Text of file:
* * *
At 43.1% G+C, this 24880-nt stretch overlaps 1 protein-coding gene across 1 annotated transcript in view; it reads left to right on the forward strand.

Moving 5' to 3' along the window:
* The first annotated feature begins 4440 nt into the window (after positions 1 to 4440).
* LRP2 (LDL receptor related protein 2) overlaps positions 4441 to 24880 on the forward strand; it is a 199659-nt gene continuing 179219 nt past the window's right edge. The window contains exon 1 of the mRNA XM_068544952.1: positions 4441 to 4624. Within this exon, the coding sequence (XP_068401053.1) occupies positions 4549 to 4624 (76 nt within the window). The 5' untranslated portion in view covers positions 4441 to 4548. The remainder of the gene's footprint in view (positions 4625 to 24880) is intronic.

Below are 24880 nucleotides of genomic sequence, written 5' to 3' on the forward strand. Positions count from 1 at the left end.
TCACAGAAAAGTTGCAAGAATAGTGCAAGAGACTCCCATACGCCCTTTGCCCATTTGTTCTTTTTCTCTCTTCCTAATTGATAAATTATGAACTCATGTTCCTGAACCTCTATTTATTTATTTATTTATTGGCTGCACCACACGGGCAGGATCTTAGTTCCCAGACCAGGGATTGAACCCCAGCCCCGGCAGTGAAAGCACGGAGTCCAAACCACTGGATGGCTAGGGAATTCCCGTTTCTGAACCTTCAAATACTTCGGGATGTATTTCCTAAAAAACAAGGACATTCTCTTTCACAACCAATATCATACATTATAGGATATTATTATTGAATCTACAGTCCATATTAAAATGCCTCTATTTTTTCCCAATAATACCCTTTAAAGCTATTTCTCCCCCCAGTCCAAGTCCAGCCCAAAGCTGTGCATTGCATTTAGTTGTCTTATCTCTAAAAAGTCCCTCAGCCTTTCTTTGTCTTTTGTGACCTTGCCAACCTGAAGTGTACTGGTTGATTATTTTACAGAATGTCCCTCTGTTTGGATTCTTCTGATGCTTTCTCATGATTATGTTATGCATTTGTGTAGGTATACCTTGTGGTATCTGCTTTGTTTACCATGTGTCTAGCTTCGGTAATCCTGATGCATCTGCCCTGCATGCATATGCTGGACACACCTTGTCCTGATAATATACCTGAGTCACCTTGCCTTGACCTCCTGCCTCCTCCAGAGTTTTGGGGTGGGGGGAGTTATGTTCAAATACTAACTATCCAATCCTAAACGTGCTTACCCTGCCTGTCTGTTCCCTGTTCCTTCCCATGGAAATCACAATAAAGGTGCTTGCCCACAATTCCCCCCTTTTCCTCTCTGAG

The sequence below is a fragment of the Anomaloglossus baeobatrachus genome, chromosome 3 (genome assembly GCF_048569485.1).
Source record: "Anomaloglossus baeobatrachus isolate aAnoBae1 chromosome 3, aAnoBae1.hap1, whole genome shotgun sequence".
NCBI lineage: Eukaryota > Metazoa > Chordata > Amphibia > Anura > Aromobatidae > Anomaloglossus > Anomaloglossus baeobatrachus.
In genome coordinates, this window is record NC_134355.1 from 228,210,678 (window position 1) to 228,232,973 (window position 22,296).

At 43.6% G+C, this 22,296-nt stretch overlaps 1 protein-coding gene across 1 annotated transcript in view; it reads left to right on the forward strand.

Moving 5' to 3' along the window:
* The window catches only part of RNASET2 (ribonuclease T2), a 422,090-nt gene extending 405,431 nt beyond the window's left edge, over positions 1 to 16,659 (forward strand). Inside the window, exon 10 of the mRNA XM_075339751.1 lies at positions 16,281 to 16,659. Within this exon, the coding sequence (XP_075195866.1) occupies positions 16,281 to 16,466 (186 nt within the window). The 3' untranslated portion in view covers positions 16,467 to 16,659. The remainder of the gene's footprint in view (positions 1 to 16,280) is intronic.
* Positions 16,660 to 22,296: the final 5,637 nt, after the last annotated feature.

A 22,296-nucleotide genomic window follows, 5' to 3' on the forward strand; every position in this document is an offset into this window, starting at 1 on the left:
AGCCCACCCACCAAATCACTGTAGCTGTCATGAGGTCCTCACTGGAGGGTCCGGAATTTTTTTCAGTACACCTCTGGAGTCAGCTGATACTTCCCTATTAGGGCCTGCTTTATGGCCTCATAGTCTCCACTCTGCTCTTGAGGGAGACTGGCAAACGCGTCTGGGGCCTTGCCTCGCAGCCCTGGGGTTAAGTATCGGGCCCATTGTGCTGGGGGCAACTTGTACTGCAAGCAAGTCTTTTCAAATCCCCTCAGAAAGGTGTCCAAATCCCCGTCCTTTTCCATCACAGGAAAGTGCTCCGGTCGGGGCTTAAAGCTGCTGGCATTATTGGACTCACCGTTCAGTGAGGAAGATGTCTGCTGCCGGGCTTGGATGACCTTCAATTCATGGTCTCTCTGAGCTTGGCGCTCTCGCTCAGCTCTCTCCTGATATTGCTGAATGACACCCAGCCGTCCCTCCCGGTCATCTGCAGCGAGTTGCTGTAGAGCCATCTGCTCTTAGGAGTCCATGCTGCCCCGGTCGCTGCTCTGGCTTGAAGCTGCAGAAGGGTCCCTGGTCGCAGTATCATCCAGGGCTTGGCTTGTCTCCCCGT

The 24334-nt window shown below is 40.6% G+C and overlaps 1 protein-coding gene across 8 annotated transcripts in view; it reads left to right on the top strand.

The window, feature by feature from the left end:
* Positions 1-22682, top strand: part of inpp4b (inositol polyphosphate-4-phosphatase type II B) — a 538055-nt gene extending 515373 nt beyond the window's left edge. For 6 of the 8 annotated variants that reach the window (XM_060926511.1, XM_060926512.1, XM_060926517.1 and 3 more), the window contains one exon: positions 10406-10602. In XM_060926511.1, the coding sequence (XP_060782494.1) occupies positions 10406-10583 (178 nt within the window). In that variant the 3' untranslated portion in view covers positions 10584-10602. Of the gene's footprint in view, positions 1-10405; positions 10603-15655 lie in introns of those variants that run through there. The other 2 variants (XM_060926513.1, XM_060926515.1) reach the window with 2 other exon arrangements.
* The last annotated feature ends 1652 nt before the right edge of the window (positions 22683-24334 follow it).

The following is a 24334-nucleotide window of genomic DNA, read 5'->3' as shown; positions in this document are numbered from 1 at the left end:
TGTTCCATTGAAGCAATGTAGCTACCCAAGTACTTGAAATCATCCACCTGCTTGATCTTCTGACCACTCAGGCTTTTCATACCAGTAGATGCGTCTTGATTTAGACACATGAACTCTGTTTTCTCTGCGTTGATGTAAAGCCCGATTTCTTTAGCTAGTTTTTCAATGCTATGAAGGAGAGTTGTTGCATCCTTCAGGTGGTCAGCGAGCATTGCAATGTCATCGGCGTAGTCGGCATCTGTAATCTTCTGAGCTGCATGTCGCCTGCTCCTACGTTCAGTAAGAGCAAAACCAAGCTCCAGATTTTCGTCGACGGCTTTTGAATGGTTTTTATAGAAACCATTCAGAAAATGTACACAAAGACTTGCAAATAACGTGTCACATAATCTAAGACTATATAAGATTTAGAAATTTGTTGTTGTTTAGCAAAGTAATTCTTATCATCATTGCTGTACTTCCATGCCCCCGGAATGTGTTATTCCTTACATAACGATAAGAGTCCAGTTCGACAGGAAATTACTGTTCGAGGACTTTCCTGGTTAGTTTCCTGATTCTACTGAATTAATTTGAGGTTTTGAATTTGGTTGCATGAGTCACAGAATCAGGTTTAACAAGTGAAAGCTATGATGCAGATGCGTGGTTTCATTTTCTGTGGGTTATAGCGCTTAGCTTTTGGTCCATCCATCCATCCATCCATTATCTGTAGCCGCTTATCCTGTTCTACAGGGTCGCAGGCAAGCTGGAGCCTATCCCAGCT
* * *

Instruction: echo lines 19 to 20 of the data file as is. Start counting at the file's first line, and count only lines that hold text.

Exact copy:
* Positions 1-22682, top strand: part of inpp4b (inositol polyphosphate-4-phosphatase type II B) — a 538055-nt gene extending 515373 nt beyond the window's left edge. For 6 of the 8 annotated variants that reach the window (XM_060926511.1, XM_060926512.1, XM_060926517.1 and 3 more), the window contains one exon: positions 10406-10602. In XM_060926511.1, the coding sequence (XP_060782494.1) occupies positions 10406-10583 (178 nt within the window). In that variant the 3' untranslated portion in view covers positions 10584-10602. Of the gene's footprint in view, positions 1-10405; positions 10603-15655 lie in introns of those variants that run through there. The other 2 variants (XM_060926513.1, XM_060926515.1) reach the window with 2 other exon arrangements.
* The last annotated feature ends 1652 nt before the right edge of the window (positions 22683-24334 follow it).